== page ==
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Sometimes I need to not think too much about places likely to be no longer around.

I was having a wee disagreement with someone on Wikipedia about the status of Ann & Hope (New England retailer; as a little burrito I was fascinated by the shopping cart escalator, a predecessor to today's Vermaport systems, at the Cumberland store) as defunct. We came to the agreement that they are defunct as a department store but still active as a discount retailer, since their off-price department stores closed in 2001 but the company still operates several curtain & bath and garden outlets in southern New England.

All this digging about for reliable sources on Ann & Hope got me thinking about other retailers I remember from the 1980s. I know several are closed (Bradlees, Caldor, Lechmere, Zayres) but I shook my head really hard to shake out names of smaller retailers and came up with Spag's and The Fair. I found out both closed in the 1990s, which is a shame. I loved the feeling of going on a great expedition every time we went to Spag's, my grandfather telling me about Spag himself and how he'd call my grandfather (at one time an Otis elevator repairman) for mechanical repairs around the store, and the tubes! Those pneumatic tubes the cashiers used was like a steampunk fantasy to my shorter self. And I may lose all respect in Texas for saying this, but the first memory I have of cowboy hats was the giant hat of the Spag's sign.

ObTrivia: Cecily Morrison, one of my classmates at Oxford Academy, was Spag's granddaughter. She was a Fulbright Scholar a few years ago and is now a doctoral student at Cambridge.


( 4 comments — Leave a comment )
Nov. 12th, 2007 08:21 pm (UTC)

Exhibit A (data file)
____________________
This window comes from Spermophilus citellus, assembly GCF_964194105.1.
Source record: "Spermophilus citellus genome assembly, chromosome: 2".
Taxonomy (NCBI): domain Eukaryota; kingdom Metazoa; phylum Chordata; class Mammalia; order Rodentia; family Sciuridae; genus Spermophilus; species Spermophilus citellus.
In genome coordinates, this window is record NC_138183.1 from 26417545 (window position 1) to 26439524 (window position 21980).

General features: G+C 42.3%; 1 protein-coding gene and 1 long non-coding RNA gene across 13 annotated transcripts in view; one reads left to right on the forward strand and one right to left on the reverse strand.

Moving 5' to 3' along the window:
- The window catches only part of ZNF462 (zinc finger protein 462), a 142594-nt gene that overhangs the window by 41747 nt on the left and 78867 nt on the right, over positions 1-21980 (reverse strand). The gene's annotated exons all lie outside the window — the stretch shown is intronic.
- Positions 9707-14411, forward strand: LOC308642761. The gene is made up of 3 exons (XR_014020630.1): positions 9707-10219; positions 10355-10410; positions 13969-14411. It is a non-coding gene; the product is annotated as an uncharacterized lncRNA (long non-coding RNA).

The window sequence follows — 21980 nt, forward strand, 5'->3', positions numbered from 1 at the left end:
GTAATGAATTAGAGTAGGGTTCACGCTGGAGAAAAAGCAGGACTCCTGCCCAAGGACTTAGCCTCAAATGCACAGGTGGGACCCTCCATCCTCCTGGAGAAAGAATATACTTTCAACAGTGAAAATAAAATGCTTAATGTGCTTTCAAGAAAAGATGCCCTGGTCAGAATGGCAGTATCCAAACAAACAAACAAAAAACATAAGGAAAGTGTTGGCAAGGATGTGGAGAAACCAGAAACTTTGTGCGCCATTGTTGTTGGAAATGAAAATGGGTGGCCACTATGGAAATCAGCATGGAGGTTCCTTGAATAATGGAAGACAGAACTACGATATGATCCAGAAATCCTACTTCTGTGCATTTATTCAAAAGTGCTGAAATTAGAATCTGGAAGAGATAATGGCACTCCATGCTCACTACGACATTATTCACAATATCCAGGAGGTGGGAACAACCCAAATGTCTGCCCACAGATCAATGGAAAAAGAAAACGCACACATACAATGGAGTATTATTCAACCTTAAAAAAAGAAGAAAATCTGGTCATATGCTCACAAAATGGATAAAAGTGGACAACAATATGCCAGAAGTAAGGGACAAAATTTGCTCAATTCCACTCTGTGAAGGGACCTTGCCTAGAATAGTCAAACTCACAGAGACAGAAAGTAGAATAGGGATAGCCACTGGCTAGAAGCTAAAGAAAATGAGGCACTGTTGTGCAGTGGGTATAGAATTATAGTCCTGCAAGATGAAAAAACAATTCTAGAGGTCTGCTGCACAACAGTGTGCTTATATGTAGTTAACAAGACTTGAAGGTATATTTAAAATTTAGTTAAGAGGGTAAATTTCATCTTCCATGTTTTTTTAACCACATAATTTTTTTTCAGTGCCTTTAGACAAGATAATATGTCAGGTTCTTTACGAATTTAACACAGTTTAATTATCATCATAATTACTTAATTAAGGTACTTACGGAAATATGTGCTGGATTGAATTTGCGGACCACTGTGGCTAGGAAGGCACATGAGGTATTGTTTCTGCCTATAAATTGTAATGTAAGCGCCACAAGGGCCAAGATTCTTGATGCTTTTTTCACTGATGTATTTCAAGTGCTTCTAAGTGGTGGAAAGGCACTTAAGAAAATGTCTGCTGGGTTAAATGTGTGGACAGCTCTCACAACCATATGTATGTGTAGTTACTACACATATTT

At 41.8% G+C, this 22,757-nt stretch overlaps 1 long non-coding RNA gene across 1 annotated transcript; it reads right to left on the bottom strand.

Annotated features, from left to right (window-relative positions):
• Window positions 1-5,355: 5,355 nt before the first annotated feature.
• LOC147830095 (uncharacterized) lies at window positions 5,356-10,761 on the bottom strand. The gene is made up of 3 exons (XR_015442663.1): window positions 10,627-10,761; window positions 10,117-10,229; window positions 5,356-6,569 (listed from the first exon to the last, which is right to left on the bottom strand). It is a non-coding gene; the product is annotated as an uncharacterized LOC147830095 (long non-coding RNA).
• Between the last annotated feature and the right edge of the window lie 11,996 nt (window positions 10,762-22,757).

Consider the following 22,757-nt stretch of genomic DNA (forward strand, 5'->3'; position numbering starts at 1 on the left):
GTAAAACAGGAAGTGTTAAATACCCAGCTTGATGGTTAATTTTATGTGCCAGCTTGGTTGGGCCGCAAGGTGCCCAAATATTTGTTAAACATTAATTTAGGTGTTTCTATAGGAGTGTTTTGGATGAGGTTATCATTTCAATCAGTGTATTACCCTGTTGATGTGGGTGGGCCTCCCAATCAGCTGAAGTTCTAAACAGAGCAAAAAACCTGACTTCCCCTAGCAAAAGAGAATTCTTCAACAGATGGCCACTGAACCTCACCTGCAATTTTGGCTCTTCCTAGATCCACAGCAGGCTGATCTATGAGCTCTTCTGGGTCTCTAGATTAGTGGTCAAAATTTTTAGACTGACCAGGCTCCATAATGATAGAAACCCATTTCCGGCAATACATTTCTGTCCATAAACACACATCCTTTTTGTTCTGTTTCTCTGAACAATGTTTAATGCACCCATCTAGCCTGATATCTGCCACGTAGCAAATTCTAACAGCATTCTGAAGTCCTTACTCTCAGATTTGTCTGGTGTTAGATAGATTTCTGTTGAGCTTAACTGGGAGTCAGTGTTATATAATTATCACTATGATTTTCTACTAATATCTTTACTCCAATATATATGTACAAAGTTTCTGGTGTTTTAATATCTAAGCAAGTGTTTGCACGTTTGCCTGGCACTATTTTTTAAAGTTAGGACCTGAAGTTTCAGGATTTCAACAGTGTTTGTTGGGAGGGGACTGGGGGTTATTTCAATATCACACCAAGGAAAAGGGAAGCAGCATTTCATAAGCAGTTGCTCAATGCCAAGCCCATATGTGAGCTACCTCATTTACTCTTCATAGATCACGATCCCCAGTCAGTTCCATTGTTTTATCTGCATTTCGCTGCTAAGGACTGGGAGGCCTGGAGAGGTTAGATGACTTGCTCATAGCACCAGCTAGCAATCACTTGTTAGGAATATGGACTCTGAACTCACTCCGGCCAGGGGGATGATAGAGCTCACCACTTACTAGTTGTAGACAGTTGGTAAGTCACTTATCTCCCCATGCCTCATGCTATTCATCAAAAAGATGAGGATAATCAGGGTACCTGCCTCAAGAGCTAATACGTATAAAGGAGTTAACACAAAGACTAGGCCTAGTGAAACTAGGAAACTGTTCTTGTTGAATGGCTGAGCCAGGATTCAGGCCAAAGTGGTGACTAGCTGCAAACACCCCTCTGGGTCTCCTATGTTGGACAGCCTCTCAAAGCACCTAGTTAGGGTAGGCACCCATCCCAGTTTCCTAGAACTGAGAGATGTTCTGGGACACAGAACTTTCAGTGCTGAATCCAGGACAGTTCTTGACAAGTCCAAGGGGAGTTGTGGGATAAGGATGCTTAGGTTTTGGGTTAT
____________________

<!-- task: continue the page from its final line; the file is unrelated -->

Walmart killed them all... now they are killing off independent grocery stores and neighborhood pharmacies too
Nov. 12th, 2007 09:53 pm (UTC)
Thanks to growing up in New England, I first saw a Wal-Mart in 1991. Sadly, I have very little memory of independent grocery stores, but I did patronize an independent pharmacy until I moved to Dallas. Our local independent pharmacy here is a few neighborhoods away, but it's our closest compounding pharmacy and offers immunizations and minimal-wait basic labwork (rapid strep tests, cholesterol profiles, etc.). It's worth the higher non-chain cost just for their selection of things that are hard to find in chain pharmacies. I got a nice otoscope there a few years ago.

Today I am just reveling in my memories of stores that really were cousins to surplus stores (which I adore) and provided rich fodder for my childhood fantasies. A lot of my memories are tied to floorplans and given a a few sheets of paper and sufficient lead (I often forget to stock up on automatic pencil lead) I could sketch out most of the Ann & Hope store in Cumberland, including the cart escalator. I'd just stand there and stare at it until I was shooed away.

And now that I'm thinking of odd child encounters, I had one a few hours ago. On our way to lunch, we saw a little boy, maybe 4 or 5 years old, standing on the sidewalk in front of an apartment complex set on a corner with a busy street. We were looking around to see if there was someone watching him when we passed by where he was standing... and the boy raised his hands, bared his teeth and growled at us. He was gone 20 minutes later when we returned after lunch.
Nov. 12th, 2007 10:02 pm (UTC)
They had those tubes at the old New Haven Register building...which was bought by SNET, who then smarshed it down into a parking lot.
And I remember Lechmere, Caldor, and Bradlees quite fondly. It was 1997 or '98 before I saw a Wal-Mart; we had Super K-Marts all over the place, though.
Nov. 12th, 2007 11:00 pm (UTC)
When I own a house, I will be horribly tempted to install tubes.

In the late 80s/early 90s, there was a conveyor belt (enclosed with clear sides) that carried food over the dining room to a newly-added drive-thru window at the Diamond Hill Plaza McDonald's in Woonsocket. I'd beg to eat there just to watch things go by on the belt.

The first Wal-Mart I saw was in Colorado! Years later I learned it was a short walk from karaksindru's childhood home, but when I first saw the store it still had that funky Western decor theme going on. It blew my little mind.
( 4 comments — Leave a comment )


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Melissa, starry-eyed soy-lovin' Expatriated Zulu

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